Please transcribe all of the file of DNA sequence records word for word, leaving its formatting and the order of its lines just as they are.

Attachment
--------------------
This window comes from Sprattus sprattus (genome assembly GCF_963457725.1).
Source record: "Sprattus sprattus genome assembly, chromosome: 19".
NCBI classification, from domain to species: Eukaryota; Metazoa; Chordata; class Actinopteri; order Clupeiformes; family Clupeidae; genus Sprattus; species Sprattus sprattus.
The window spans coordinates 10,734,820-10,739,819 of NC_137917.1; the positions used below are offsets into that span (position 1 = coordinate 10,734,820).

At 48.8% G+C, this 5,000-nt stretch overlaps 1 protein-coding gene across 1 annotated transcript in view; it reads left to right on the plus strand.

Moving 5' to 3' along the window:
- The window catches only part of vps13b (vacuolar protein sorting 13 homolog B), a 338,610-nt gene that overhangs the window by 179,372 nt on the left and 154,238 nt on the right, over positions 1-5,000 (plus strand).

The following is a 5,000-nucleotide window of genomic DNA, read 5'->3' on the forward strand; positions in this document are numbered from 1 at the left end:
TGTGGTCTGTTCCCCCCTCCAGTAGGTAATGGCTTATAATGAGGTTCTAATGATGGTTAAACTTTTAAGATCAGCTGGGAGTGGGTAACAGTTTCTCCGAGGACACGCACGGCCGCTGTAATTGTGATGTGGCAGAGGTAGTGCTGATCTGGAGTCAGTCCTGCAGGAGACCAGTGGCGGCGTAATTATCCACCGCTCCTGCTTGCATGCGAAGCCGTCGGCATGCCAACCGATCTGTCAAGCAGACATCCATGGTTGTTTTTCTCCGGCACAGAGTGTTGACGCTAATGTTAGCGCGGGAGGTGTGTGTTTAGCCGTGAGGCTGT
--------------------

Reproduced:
This window comes from Sprattus sprattus (genome assembly GCF_963457725.1).
Source record: "Sprattus sprattus genome assembly, chromosome: 19".
NCBI classification, from domain to species: Eukaryota; Metazoa; Chordata; class Actinopteri; order Clupeiformes; family Clupeidae; genus Sprattus; species Sprattus sprattus.
The window spans coordinates 10,734,820-10,739,819 of NC_137917.1; the positions used below are offsets into that span (position 1 = coordinate 10,734,820).

At 48.8% G+C, this 5,000-nt stretch overlaps 1 protein-coding gene across 1 annotated transcript in view; it reads left to right on the plus strand.

Moving 5' to 3' along the window:
- The window catches only part of vps13b (vacuolar protein sorting 13 homolog B), a 338,610-nt gene that overhangs the window by 179,372 nt on the left and 154,238 nt on the right, over positions 1-5,000 (plus strand).

The following is a 5,000-nucleotide window of genomic DNA, read 5'->3' on the forward strand; positions in this document are numbered from 1 at the left end:
TGTGGTCTGTTCCCCCCTCCAGTAGGTAATGGCTTATAATGAGGTTCTAATGATGGTTAAACTTTTAAGATCAGCTGGGAGTGGGTAACAGTTTCTCCGAGGACACGCACGGCCGCTGTAATTGTGATGTGGCAGAGGTAGTGCTGATCTGGAGTCAGTCCTGCAGGAGACCAGTGGCGGCGTAATTATCCACCGCTCCTGCTTGCATGCGAAGCCGTCGGCATGCCAACCGATCTGTCAAGCAGACATCCATGGTTGTTTTTCTCCGGCACAGAGTGTTGACGCTAATGTTAGCGCGGGAGGTGTGTGTTTAGCCGTGAGGCTGT